Moderately high-end machines now have transistor counts of greater than 2,000,000,000 and memory is incredibly cheap (see generally Moore’s Law). No need to impose fixed point equilibrium assumptions when there is no qualitative justification for eliminating the possibility that limit cycle attractors, strange attractors or some class of dynamics are, in fact, the genuine dynamics of the system. We have previously highlighted the press release “What Computer Science Can Teach Economics“ (and other social sciences). This is really important work. However, it is really only the beginning.
More realistic representations of these complex systems are possible, however, it requires scholars to consider jettisoning analytical approaches/solutions. When modeling complex adaptive systems far more granularity is possible but this requires a direct consideration of questions of computation and computational complexity. The use of a computational heuristic is really not that problematic and it can help sidestep truly hard problems (i.e. NP Complete and the like). The difficult question is how and under what conditions one should select among the available set of such heuristics.
It is important to note, the dominant paradigm was itself a heuristic representation of agent behavior (and a useful one). While there are still some true believers, a declining number of serious scholars still assert that individuals are actually perfect rational maximizers. At best, this assumption is a useful guidepost for agent behavior and is one which can be subjected to revision by continued work in behavioral economics and neuroeconomics.
For those looking for a genuine intellectual arbitrage opportunity … the path is clear … devote your time to filling the space as this is a space with significant potential returns. The way forward is to remix traditional approaches with leading findings in neuroscience, psychology, institutional analysis and most importantly computer science … winner gets a call from Sweden in about t+25.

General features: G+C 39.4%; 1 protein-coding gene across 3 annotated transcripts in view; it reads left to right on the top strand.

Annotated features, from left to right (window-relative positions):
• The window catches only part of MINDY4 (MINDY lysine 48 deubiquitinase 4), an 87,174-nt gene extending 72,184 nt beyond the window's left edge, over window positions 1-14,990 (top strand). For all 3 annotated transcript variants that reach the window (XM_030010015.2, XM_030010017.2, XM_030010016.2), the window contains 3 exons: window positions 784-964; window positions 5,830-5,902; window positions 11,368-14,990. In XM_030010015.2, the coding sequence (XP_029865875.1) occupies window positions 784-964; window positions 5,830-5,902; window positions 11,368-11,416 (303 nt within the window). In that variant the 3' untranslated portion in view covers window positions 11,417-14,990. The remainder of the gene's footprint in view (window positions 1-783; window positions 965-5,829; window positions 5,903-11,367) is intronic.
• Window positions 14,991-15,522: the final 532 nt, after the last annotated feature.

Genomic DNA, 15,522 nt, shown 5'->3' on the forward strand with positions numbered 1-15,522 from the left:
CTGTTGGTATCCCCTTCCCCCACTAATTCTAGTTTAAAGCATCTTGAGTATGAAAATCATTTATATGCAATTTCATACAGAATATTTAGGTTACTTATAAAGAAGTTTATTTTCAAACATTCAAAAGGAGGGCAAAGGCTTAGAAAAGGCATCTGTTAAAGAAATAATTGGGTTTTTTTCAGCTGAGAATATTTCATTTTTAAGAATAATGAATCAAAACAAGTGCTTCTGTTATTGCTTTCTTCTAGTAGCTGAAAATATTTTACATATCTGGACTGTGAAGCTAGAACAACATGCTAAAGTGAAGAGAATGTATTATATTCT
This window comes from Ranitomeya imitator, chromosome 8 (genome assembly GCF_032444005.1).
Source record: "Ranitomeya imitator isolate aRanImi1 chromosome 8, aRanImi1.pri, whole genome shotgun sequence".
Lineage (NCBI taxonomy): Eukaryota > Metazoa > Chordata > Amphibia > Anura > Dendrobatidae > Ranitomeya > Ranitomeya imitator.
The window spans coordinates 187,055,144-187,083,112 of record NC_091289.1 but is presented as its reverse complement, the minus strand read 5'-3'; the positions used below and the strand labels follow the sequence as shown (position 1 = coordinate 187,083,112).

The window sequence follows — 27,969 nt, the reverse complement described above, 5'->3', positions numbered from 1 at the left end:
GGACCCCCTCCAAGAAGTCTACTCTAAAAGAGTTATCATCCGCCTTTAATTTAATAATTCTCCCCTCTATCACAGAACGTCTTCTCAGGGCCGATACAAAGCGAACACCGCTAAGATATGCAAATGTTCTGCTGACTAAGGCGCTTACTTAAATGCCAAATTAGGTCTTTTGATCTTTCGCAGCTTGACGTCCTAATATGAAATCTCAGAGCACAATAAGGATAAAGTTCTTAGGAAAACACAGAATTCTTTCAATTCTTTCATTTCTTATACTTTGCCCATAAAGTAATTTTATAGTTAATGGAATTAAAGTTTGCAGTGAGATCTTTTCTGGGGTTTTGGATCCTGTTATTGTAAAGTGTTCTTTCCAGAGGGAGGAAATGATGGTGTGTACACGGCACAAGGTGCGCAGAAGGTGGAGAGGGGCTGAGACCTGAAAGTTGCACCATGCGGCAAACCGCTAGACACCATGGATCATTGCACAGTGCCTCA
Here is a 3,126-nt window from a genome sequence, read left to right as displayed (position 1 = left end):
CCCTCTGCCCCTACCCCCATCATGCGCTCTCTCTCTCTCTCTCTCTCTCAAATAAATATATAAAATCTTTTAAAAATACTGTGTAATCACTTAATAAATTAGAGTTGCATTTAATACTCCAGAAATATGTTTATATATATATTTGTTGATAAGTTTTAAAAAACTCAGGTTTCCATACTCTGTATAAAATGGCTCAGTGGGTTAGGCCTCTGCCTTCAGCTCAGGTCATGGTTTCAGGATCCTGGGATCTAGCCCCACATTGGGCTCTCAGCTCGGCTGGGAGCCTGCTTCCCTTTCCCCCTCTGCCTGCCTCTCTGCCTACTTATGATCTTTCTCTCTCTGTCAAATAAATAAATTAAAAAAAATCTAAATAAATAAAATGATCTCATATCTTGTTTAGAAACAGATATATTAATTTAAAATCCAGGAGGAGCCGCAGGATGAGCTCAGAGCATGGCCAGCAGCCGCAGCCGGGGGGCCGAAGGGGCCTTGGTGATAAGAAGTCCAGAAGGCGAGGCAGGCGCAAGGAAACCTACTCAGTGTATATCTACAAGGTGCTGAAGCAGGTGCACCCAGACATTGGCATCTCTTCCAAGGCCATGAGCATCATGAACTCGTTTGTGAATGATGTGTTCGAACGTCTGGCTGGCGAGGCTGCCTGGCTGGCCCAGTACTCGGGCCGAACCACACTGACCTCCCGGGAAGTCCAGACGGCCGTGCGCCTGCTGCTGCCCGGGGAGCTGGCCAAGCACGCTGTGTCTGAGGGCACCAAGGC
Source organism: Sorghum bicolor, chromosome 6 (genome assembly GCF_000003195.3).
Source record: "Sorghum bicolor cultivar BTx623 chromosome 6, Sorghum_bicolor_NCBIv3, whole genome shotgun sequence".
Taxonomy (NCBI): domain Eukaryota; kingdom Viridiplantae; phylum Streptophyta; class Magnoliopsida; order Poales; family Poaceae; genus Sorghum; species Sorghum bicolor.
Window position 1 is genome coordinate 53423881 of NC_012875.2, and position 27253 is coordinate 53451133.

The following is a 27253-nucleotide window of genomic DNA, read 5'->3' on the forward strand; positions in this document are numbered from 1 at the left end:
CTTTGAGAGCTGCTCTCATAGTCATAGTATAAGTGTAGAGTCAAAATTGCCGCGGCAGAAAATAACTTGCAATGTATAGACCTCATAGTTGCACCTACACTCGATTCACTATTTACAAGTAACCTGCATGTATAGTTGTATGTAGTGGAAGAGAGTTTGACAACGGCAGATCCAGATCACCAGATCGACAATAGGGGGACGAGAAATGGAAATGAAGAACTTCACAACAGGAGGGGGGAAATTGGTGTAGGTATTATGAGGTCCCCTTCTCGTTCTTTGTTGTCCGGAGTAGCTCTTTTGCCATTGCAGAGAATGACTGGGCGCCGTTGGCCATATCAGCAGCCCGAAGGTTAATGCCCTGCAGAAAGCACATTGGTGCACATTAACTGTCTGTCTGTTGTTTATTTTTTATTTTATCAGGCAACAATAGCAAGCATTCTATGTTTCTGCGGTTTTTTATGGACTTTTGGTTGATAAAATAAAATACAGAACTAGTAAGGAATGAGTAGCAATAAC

Jerry Goldman (Northwestern/ Oyez Project) has recently released a great app for those wanting to quickly access SCOTUS case summaries and/or audio recordings from their Iphones. The top 100 constitutional law cases are made available for free–thanks to the good folks at Justia. Those looking for the full 600+ cases can access them for the low price of $4.99.
Here is the complete description – “PocketJustice brings the U.S. Supreme Court down to earth through abstracts of the Court’s constitutional decisions and access to its public sessions. The application includes voting alignments and biographical sketches for all justices. PocketJustice harnesses recordings of the Court’s public proceedings to deliver hundreds of hours of oral arguments and opinion announcements. In many of these cases, PocketJustice provides synchronized, searchable transcripts identifying all speakers. This version offers information and audio for the top 100 constitutional law cases. The complete version ($ 4.99) provides information and audio for all 600+ constitutional law cases in the Supreme Court canon.”
Another in the series of talks at TED 2010 …. From the description … “Gary Flake demos Pivot, a new way to browse and arrange massive amounts of images and data online. Built on breakthrough Seadragon technology, it enables spectacular zooms in and out of web databases, and the discovery of patterns and links invisible in standard web browsing.”